Context. - Medical research conducted in academic medical centers is often dependent on support from clinical revenues generated in these institutions.
Anecdotal evidence suggests that managed care has the potential to affect research conducted in academic medical centers by challenging these clinical revenues.
- To examine whether empirical evidence supports a relationship between managed care and the ability of US medical schools to sustain biomedical research.
- Data on annual extramural research grants awarded to US medical schools by the National Institutes of Health (NIH) from fiscal years 1986 to 1995 were obtained, and each medical school was matched to a market for which information about health maintenance organization (HMO) penetration in 1995 was available.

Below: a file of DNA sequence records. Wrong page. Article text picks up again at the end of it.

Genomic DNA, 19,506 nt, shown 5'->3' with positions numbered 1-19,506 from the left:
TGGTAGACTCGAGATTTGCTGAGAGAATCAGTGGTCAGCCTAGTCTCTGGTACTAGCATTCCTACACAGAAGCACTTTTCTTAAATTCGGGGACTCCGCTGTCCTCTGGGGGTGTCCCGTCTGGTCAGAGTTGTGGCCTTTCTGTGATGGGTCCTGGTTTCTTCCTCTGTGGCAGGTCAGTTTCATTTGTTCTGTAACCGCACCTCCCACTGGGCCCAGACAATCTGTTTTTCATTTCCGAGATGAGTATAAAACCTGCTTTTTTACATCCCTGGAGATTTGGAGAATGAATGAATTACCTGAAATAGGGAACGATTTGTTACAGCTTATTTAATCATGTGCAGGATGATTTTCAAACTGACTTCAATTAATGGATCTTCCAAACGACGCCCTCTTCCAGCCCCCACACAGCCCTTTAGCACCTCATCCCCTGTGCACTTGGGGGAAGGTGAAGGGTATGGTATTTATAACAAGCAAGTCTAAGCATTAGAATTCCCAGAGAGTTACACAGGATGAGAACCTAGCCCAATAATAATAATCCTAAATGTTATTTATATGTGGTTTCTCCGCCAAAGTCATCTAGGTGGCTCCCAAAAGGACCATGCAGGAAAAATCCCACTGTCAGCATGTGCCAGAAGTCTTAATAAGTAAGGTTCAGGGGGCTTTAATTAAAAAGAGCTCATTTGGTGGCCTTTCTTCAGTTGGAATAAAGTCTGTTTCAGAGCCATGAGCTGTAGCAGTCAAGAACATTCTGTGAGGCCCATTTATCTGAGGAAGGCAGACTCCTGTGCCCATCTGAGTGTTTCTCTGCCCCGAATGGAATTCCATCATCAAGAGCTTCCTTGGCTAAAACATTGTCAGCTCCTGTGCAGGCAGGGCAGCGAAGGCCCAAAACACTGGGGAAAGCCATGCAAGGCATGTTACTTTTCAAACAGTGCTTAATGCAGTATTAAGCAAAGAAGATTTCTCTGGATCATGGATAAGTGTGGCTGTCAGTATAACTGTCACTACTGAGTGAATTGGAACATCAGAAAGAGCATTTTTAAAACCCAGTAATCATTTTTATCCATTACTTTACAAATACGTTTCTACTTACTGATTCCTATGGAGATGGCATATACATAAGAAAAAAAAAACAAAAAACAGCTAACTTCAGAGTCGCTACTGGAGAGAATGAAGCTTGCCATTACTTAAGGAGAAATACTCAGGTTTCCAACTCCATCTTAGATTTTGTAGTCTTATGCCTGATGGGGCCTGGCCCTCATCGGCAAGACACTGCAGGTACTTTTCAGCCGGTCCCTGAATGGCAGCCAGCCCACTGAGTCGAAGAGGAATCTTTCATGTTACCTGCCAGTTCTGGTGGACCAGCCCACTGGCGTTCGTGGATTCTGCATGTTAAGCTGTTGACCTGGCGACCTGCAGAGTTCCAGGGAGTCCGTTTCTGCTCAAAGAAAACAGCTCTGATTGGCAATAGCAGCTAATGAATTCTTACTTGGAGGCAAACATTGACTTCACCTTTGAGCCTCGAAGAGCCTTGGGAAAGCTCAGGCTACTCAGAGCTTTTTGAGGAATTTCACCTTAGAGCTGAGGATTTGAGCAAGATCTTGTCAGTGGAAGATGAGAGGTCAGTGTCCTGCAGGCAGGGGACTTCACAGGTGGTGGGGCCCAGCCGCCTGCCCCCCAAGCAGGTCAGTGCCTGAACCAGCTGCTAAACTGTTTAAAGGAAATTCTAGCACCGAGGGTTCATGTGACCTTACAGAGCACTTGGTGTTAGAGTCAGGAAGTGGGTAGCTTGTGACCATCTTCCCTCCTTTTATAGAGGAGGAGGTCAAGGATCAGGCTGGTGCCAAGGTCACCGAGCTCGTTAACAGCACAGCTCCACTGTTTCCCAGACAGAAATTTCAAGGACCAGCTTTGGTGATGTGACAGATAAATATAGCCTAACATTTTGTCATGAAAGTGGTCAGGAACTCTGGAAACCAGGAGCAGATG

- Growth in total NIH awards, traditional research project (R01) awards, R01 awards to clinical and basic science departments, and changes in institutional ranking by NIH awards were compared among schools located in markets with low, medium, and high managed care penetration.
- Medical schools in all markets had comparable rates of growth in NIH awards from 1986 to 1990.
Thereafter, medical schools in markets with high managed care penetration had slower growth in the dollar amounts and numbers of NIH awards compared with schools in markets with low or medium managed care penetration. (...)
Mots-clés Pascal : Recherche scientifique, Evaluation, Enseignement universitaire, Coût développement, Communication information, Soin intégré, Pénétration marché, Etats Unis, Amérique du Nord, Amérique, Homme, Politique sanitaire, Organisation santé
Mots-clés Pascal anglais : Scientific research, Evaluation, Higher education, Development cost, Information communication, Managed care, Market penetration, United States, North America, America, Human, Health policy, Public health organization
Notice produite par :
Inist-CNRS - Institut de l'Information Scientifique et Technique
Cote : 97-0388373
Code Inist : 002B30A09. Création : 12/09/1997.